But something is missing. In business we pay lip service to stakeholders (customers, employees, community) but we never measure impact on them unless it can be clearly linked to shareholder value. We do not for example celebrate how much we paid in taxes, or what we did for the community or what we paid our staff. These items are seen as bads but are as important (if not more so) than what we give back to shareholders. If I were to report back to my bosses about how I had maximized taxes or staff compensation they would send me to the asylum (otherwise known to my bosses as the non-profit world.) But is that not an important part of any citizens roll in society?

The measurement system has been created by the owners and as such it works for them at the expense of the other stakeholders in society. Who cares about people, community, spotted owls? If we cannot show how caring for these things benefits our owners directly then let someone else worry about them (by the way, don't do that. Please go kill off the unions and pesky environmentalists that try to impede our ability to turn a profit.) Our entire society is built on an economic system that completely disregards (or views as bad) all stakeholders with the exception of owners. Worse, we never talk about it. All political discourse in our society takes this economic system as given and never investigates the premises and systems that underline it.

To take an example I often think about the basic system of private ownership that we have created. Our system does not effectively allow for or understand collective ownership. Nothing can be wholistically owned by a group of people and everything must be parsed out into individual alloments that can be bought, sold and transfered. True collective ownership would entail something owned jointly by a group where no individual could sell out. This type of ownership fosters the longer term thinking and the incluesion of indirect costs to the community rather than current status quo where the only question with what to do with an "asset" is what provides the owner with the most value the quickest. Why is this type of ownership absent from the system? It is not as efficient at creating the value we care about even if it is a much better structure for the community as a whole. Our measurement system precludes collective owernship.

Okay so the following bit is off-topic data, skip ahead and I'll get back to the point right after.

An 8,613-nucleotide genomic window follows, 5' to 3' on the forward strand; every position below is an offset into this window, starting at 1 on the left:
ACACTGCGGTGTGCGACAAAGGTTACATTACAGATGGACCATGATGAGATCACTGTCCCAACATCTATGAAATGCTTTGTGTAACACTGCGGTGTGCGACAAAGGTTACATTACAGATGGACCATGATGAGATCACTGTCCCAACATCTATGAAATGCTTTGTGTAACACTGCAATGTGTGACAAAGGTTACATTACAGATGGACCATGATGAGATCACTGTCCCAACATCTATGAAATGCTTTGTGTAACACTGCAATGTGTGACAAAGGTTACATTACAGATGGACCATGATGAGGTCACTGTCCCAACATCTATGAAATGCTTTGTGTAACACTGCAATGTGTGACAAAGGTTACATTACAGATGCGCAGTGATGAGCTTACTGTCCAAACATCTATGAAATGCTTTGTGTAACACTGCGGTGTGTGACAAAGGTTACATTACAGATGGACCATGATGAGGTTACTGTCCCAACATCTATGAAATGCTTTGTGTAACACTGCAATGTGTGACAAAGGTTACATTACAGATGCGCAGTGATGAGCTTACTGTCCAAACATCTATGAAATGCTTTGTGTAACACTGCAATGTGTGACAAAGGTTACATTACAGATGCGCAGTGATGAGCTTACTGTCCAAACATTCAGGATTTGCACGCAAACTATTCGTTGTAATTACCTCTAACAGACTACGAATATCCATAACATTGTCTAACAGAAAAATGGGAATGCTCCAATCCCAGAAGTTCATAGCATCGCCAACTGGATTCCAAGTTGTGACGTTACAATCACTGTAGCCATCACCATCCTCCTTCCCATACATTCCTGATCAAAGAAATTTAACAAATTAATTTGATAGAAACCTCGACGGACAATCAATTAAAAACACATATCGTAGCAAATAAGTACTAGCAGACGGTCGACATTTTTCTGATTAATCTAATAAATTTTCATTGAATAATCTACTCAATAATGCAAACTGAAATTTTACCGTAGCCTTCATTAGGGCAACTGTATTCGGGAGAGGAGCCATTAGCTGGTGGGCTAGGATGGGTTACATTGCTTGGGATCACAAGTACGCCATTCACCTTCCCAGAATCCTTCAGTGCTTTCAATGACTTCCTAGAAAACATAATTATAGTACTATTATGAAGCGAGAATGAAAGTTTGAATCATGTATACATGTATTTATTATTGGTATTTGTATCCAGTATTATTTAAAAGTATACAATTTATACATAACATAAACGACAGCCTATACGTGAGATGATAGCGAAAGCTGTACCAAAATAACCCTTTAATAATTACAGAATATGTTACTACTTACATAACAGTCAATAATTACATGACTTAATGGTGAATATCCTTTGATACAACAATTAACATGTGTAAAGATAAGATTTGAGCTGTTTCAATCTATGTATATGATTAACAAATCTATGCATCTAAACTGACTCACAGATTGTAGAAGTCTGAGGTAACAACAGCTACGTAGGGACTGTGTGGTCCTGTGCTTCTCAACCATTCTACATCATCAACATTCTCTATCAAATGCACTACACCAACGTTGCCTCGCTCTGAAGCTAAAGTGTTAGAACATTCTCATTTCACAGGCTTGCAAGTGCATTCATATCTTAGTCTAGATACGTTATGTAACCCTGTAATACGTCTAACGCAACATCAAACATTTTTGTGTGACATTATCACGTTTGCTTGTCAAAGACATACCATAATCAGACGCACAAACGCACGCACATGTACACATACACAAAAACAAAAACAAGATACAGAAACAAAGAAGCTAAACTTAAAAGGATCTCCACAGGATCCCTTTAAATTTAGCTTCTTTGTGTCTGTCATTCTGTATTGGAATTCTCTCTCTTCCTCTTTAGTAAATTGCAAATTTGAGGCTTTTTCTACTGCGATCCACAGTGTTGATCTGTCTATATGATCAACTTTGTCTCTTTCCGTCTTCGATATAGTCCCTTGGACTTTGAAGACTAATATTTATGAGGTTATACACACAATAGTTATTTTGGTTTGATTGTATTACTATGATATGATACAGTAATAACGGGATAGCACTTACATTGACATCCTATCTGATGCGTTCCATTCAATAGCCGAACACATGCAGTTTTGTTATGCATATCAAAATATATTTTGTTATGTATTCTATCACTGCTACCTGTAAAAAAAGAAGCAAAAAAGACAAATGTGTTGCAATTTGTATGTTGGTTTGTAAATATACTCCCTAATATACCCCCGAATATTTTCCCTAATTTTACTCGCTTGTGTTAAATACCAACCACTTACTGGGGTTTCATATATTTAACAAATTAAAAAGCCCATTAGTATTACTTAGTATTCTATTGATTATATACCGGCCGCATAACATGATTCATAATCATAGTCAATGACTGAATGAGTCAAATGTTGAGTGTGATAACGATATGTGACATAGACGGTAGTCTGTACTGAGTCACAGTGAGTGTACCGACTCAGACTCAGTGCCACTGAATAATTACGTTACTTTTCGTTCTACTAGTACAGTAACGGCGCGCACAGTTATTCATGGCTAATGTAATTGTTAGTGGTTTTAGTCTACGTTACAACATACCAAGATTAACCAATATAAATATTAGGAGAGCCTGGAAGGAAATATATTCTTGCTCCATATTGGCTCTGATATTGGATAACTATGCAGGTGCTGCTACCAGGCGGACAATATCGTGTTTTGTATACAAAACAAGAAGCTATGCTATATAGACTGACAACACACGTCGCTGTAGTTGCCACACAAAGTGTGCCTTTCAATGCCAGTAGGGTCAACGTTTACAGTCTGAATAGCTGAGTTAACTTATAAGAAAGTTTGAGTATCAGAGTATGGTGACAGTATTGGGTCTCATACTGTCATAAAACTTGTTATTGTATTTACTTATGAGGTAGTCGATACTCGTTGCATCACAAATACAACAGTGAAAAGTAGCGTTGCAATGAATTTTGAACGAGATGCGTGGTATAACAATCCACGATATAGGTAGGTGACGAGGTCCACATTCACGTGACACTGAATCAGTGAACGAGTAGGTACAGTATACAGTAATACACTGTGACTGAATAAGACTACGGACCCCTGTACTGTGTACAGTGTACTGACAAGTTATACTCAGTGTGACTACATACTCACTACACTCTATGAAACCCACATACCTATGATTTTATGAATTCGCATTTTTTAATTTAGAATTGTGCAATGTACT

There are some that are working on making our current system more palatable without touching the underlying structure or measurement systems. I think that this is admirable work and needs to be done but it is not enough on its own. New business initiatives such corporate social responsibility (CSR) and socially responsible investing (SRI) while positive moves are at best incremental and at worst a smokescreen for continuing down the same destructive path. Our economic program and underlying system of measurement is blind to the needs of human and nonhuman communities. Without a fundamental shift in thinking we are doomed to half measures and continued social and environmental destruction.

You cannot change what you cannot (do not, will not) measure. If we want a world that cares about 'externalities' like community, environment and general social welfare we need to reinvent ways to measure and value this. Until we take that step corporate managers will continue on their death march toward higher profits and endless growth.